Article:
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Discussion Starter #1
Been looking for threads about the order of glue up for a table i'm making. It seems to me this would be a very common item but so far i haven't found the right info. What i'm looking to do is assemble legs and stretchers so that when everything is dry things will line up plum,level and square as possible. Maybe i'm making a big deal of it but it's my first table and i would hate to see all the work done so far go out the window. Also, having the clamps that i do,4- 24" squeeze grip as shown in pic, would it be worthwhile to invest in any other kind of clamping system?
Dimensions:
top-3/4x15x20"
[email protected] 7/8x1-1/2x20"
[email protected]/8x1-1/2x9-1/4", [email protected]/8x1-1/2x13"
thanks ahead of time
 

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i think you can do it all at once, at least the legs and stretchers. maybe attach two pairs of legs, then assemble them. i would attach the top, if doweled, but no glue. it would act as a template for alignment. HOWEVER, you can't have too many clamps!! so, by all means, buy some more if you see a need. also, white glue will add set-up time.

get all set up ahead of time: glue, brushes, wet rag/paper towel (blue ones work great), clamps, help if needed. clean flat work surface is key here.
 

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Discussion Starter #3
i think you can do it all at once, at least the legs and stretchers. maybe attach two pairs of legs, then assemble them. i would attach the top, if doweled, but no glue. it would act as a template for alignment. HOWEVER, you can't have too many clamps!! so, by all means, buy some more if you see a need. also, white glue will add set-up time.

get all set up ahead of time: glue, brushes, wet rag/paper towel (blue ones work great), clamps, help if needed. clean flat work surface is key here.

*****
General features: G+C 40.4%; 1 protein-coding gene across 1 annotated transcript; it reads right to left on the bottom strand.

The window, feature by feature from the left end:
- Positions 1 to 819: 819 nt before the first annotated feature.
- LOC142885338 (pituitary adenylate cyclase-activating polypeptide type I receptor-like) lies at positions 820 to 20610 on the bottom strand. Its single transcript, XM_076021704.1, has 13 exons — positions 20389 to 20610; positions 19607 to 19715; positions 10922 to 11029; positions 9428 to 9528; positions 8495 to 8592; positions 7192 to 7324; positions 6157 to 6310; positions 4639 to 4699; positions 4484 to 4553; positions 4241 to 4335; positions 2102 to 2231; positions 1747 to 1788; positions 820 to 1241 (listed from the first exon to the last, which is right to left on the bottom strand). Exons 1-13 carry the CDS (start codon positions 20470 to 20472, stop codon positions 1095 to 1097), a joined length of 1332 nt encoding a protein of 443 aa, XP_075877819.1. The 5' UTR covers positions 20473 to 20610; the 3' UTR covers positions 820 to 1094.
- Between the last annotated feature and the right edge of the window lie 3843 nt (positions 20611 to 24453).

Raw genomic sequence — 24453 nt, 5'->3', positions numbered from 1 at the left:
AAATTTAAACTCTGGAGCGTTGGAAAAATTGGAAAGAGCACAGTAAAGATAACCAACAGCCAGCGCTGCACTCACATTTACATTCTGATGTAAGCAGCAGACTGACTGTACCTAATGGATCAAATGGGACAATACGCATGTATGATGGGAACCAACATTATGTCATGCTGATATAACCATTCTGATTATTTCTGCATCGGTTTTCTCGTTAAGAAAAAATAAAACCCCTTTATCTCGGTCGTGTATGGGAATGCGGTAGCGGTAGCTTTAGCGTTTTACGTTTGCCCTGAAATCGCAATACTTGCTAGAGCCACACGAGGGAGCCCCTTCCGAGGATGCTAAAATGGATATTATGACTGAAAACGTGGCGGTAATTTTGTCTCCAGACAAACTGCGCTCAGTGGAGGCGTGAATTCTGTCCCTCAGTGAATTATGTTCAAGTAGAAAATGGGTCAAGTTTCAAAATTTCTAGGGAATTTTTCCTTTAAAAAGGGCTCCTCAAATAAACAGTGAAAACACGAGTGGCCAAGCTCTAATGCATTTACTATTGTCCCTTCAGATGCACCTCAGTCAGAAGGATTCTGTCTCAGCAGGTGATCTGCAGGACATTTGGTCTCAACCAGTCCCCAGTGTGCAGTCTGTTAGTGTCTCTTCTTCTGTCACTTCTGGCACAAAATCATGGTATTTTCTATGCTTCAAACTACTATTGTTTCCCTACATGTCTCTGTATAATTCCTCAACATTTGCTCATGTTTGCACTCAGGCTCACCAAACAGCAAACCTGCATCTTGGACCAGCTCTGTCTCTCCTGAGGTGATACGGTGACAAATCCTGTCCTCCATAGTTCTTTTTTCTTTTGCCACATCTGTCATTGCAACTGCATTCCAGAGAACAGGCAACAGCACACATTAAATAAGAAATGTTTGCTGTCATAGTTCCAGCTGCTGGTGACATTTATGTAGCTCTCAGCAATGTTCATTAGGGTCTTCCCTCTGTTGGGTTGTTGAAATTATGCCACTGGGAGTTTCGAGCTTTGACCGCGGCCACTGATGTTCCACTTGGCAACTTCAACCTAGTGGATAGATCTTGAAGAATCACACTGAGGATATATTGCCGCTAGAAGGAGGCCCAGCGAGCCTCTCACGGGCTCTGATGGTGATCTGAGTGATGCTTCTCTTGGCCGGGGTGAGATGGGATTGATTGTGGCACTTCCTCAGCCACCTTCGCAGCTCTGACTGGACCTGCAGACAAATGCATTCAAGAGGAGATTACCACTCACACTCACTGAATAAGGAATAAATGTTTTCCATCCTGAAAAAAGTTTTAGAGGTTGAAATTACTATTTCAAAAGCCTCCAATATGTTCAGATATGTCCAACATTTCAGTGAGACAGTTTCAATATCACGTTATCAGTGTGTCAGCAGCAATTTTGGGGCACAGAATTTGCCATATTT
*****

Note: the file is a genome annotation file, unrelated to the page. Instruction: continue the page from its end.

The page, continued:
thanks Tim
Now that you mention it, that's the way we did it back when i was doing furniture repair at used furniture store in NY. The piece,usually a chair, was completely disassembled. The old glue was removed and then after the new glue applied, we often used strap clamps sometimes combined with pipe clamps. It was then put on a flat level surface and weights were placed on the seat for downward pressure. The reason i question this is because i was always doubtful of the instructions given by the lead technician as he had very little experience and knowledge.
It seems that if i do a dry assembly first, it will give clues to what and how much clamping will be necessary.
 

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The dry assembly showed me that assembling all the joints at the same time while maintaining plum, level, square was next to impossible at least for the novice that i am. The best way i could think of was to break it down(NPI) into a step by step method which i intend to share when all is said and done. It's now in phase 1, glue up of legs and stretchers laid out on a flat surface.:thumbsup:
 

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The dry assembly showed me that assembling all the joints at the same time while maintaining plum, level, square was next to impossible at least for the novice that i am. The best way i could think of was to break it down(NPI) into a step by step method which i intend to share when all is said and done. It's now in phase 1, glue up of legs and stretchers laid out on a flat surface.:thumbsup:
Glue up and assembly can be a PITA even if you're experienced. I would suggest doing the assembly in sections. In your dry fit, make note of the order you are comfortable with. As for the legs and stretchers, you may want to do a section at a time, leaving off one end until last. By the time you get glued up, assembled, and start to check for square, the clock ticks.


You may want to use a glue with longer open time if necessary, like a UF (urea-formaldehyde) glue...Weldwood Plastic Resin Glue. If you have rehersed your steps and have it all laid out for what you need, TB II or III may be OK. What you don't want is having to run around the shop looking for something you will need.










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Discussion Starter #6
Glue up and assembly can be a PITA even if you're experienced. I would suggest doing the assembly in sections. In your dry fit, make note of the order you are comfortable with. As for the legs and stretchers, you may want to do a section at a time, leaving off one end until last. By the time you get glued up, assembled, and start to check for square, the clock ticks.












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So i can breath again!:smile: I might have been giving it too much thought, and looking for the textbook way to do it. I respect the concept of "doing it right" so as not to form bad habits and avoid getting it done "by accident", but am not going to get hung up on ..."chapter 3,section 2,step 1a...now in this example you will see...." The pressure is now back down to neutral.:laughing: Thanks again C-man.
 
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